Friday 7 March 2008

MP's muddled thinking on abortion

In an article calling for a lower upper limit for abortion, Mrs Nadine Dorries MP speaks movingly about the killings of babies at 19, 24 and 28 weeks. However, pro-lifers must be wary of her proposal for reasons I explain, in a different context, in a letter published in the Catholic Herald this weekend. (Since I cannot link to the letters’ pages of the Herald, I reprint it below.)

The dangers of Nadine Dorries’s proposal are clearly illustrated in her own position on abortion. She endorses a woman’s right to choose abortion. She introduced a 10-minute rule bill in 2006 which included a provision to fast-track abortion once the final consent had been given. This provision, if the Bill had succeeded, could have led to even more resources being spent on killing the unborn.

Her revulsion at late abortion is wholly appropriate, but her tactics in trying to curb it are wrong, dangerous and likely to make matters worse, not better.

Her inconsistent stance politically is perhaps a reflection of her muddled thinking on abortion, best expressed by Ms Dorries herself in today’s Daily Mail: “What got me was the total lack of regard for human life. I have no issue with abortion at the right time. But this is murder."

My letter in this weekend’s Catholic Herald:

It’s misleading to describe SPUC’s approach to abortion law reform as “all or nothing”. (Catholic Herald, Interview, 21st December 2007)

For many years SPUC has pointed out that the Abortion Act 1967, terrible as it is, could be made significantly worse. A careful examination of the recent votes on abortion in the current Parliament shows many more MPs supporting the pro-abortion lobby than the pro-life lobby.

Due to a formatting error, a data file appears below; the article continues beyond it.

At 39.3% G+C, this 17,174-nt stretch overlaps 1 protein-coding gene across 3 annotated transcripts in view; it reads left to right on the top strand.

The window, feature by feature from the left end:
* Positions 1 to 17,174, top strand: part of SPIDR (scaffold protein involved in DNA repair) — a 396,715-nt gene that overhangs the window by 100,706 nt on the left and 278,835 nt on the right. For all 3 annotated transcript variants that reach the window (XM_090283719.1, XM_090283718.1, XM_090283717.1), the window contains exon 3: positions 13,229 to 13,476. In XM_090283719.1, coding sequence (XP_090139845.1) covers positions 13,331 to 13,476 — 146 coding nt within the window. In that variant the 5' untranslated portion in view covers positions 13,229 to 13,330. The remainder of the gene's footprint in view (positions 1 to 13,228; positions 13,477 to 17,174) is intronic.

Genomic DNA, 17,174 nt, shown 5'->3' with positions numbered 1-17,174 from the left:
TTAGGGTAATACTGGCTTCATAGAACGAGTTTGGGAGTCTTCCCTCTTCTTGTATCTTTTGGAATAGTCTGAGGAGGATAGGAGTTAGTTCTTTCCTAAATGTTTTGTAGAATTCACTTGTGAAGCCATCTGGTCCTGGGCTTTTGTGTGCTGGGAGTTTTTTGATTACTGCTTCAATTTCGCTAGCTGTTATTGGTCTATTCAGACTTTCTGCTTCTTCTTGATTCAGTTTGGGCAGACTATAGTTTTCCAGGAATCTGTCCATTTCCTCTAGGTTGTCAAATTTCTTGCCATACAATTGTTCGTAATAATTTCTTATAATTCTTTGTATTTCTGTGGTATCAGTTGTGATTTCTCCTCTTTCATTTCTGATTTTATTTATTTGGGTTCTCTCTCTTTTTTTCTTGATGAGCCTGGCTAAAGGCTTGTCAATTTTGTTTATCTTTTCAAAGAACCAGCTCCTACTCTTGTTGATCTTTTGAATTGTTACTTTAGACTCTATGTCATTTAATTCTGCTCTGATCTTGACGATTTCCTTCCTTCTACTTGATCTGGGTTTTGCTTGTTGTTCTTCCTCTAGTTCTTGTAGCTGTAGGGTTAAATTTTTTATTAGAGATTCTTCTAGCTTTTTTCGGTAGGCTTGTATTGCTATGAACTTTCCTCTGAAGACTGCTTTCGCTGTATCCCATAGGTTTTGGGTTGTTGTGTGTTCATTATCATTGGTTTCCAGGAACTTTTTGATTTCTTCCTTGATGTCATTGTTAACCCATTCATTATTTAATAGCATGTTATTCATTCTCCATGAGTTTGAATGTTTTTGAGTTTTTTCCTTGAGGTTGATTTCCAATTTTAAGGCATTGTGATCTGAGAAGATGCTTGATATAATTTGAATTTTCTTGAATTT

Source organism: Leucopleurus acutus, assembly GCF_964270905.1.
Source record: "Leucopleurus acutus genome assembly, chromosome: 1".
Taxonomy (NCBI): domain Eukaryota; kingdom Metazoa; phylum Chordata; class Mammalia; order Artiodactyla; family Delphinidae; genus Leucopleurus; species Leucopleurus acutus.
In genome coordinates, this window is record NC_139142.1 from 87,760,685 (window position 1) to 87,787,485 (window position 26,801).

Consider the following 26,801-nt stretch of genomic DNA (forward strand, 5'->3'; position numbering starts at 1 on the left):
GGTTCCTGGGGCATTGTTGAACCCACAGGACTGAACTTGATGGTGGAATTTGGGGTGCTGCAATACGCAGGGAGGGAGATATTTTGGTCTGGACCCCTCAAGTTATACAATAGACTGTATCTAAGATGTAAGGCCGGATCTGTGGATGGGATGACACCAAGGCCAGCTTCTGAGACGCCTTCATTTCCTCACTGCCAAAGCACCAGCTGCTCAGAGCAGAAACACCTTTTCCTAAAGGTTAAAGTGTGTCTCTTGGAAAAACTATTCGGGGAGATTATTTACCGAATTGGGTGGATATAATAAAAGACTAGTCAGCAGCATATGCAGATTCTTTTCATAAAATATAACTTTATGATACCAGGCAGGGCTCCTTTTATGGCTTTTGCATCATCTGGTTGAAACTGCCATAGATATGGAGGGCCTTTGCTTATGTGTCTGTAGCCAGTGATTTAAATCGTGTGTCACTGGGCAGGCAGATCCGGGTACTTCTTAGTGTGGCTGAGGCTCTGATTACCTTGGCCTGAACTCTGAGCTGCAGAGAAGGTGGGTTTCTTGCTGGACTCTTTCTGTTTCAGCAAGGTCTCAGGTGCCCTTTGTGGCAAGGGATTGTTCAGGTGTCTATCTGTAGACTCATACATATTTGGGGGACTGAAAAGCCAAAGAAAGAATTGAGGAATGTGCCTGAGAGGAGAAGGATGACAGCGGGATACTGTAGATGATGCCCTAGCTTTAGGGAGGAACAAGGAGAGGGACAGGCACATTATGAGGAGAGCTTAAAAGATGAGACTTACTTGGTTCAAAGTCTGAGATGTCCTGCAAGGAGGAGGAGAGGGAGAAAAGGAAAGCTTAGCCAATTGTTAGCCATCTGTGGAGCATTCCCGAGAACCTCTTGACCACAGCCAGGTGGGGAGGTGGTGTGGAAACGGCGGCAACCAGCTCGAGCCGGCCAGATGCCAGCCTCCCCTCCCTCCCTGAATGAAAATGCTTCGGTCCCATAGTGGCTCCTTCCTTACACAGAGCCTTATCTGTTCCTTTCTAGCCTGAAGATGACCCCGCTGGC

With the numbers stacked against us, it makes no sense at all to add to the calls of the pro-abortion lobby for Parliament to amend the abortion law.

When Parliament last voted on the upper limit for abortion (in 1990), exceptions were included which resulted in the legalisation of abortion up to birth. Leading pro-abortion politicians have since indicated that want abortion to be more widely available. Negotiating any lower limit is likely to involve a trade-off with more exceptions being allowed beyond the limit – up to birth – thus resulting in more abortions taking place.

The beginning of political influence for the pro-life movement in the UK both inside and outside Parliament must be a candidly honest assessment of our political strength. Only after such an assessment, can prudent decisions be made about how to limit the harm of Britain’s abortion legislation.

Thus, along with other pro-life groups, SPUC is working closely with leading pro-life politicians in Northern Ireland who are calling on Gordon Brown to seek to prevent a House of Commons vote extending the Abortion Act to Northern Ireland.

It is wrong to say that SPUC does not communicate with other groups.

SPUC has always acknowledged that our lobbying and educational work is not the whole of the pro-life battle. We have encouraged and supported the work of other groups especially in the field of pro-life counselling. We continue to liaise with other organisations through the London-based ‘Choose Life’ committee and in several areas, particularly Scotland, SPUC collaborates with LIFE on education work. Although the national Pro-life Umbrella Committee is not meeting at present, we support its revival.

SPUC fights for the right to life of all unborn children, and works on the basis of a realistic political strategy. It is not an “all or nothing” approach. It’s one which takes into account the real danger of making things worse, as well as the urgent need to devise strategies that will enable us to make progress despite the hostile political climate.

Yours sincerely,

John Smeaton

SPUC national director